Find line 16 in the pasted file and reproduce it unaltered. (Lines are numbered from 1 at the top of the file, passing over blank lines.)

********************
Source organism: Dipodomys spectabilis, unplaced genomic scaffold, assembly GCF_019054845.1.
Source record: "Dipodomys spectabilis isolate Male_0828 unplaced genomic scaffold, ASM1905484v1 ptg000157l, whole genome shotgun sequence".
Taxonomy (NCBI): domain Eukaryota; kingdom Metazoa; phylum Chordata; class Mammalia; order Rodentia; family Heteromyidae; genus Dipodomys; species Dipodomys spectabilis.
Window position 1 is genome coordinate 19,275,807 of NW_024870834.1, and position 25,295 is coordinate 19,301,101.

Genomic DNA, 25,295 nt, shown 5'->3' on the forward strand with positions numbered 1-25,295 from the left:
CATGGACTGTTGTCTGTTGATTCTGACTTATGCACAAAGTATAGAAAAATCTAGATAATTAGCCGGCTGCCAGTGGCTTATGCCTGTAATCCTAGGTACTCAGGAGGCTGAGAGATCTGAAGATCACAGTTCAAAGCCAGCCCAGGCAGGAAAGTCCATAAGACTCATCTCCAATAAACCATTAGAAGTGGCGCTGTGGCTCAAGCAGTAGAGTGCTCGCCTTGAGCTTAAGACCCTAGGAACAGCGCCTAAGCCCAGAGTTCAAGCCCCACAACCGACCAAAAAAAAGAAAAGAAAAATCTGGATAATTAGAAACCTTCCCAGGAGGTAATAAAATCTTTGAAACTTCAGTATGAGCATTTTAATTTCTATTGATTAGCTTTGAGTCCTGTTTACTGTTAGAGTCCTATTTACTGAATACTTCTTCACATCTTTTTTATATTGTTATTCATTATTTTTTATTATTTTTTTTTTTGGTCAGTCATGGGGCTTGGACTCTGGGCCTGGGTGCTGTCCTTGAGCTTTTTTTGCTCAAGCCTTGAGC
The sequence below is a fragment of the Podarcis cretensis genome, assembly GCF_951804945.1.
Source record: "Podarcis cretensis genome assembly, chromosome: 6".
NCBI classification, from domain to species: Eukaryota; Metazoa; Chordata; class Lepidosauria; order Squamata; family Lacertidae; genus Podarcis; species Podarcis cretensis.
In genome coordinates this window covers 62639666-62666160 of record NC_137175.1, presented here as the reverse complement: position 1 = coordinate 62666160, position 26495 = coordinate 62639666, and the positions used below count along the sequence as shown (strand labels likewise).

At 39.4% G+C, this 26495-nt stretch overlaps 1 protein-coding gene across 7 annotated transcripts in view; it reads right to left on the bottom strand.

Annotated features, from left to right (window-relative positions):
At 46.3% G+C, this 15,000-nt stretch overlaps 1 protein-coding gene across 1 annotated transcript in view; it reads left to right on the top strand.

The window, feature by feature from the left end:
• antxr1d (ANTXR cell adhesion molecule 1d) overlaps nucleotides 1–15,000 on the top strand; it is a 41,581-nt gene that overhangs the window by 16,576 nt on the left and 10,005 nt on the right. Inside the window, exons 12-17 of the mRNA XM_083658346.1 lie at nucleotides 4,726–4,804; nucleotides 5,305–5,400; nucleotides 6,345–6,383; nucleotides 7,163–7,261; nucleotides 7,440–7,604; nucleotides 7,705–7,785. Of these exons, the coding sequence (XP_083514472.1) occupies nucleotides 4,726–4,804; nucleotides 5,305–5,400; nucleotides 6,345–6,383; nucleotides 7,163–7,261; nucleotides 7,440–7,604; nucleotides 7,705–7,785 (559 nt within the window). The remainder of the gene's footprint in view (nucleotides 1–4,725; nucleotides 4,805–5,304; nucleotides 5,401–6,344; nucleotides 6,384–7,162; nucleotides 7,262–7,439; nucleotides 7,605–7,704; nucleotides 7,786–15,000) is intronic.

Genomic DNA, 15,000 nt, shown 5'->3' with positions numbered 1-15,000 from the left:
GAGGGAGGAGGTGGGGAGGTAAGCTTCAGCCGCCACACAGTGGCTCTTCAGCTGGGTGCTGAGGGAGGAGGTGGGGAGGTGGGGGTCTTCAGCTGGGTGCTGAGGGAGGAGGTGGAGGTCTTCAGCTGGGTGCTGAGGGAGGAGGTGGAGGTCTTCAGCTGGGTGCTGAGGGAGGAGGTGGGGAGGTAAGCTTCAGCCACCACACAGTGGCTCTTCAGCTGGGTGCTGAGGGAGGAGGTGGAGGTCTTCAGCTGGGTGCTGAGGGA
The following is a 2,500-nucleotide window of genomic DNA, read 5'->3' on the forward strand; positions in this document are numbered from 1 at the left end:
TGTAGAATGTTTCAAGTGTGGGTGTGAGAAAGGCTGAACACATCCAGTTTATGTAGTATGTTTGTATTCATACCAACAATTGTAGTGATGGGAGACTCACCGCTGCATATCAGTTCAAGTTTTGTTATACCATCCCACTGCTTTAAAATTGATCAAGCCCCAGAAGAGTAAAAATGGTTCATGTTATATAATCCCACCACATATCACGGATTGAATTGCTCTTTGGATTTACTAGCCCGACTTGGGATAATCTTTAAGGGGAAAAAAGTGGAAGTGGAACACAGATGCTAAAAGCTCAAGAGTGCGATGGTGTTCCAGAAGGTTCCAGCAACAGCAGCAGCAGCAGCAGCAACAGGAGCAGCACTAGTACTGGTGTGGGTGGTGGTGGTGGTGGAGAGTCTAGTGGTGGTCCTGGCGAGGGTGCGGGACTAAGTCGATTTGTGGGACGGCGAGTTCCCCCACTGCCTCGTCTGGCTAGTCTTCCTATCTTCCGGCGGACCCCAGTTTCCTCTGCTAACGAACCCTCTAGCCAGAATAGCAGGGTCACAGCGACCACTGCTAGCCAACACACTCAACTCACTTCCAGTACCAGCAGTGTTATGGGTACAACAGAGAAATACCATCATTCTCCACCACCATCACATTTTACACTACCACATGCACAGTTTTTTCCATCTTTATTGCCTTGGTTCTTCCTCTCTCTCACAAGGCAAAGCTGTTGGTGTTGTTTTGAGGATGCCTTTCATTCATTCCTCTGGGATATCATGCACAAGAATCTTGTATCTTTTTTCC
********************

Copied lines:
Genomic DNA, 15,000 nt, shown 5'->3' with positions numbered 1-15,000 from the left: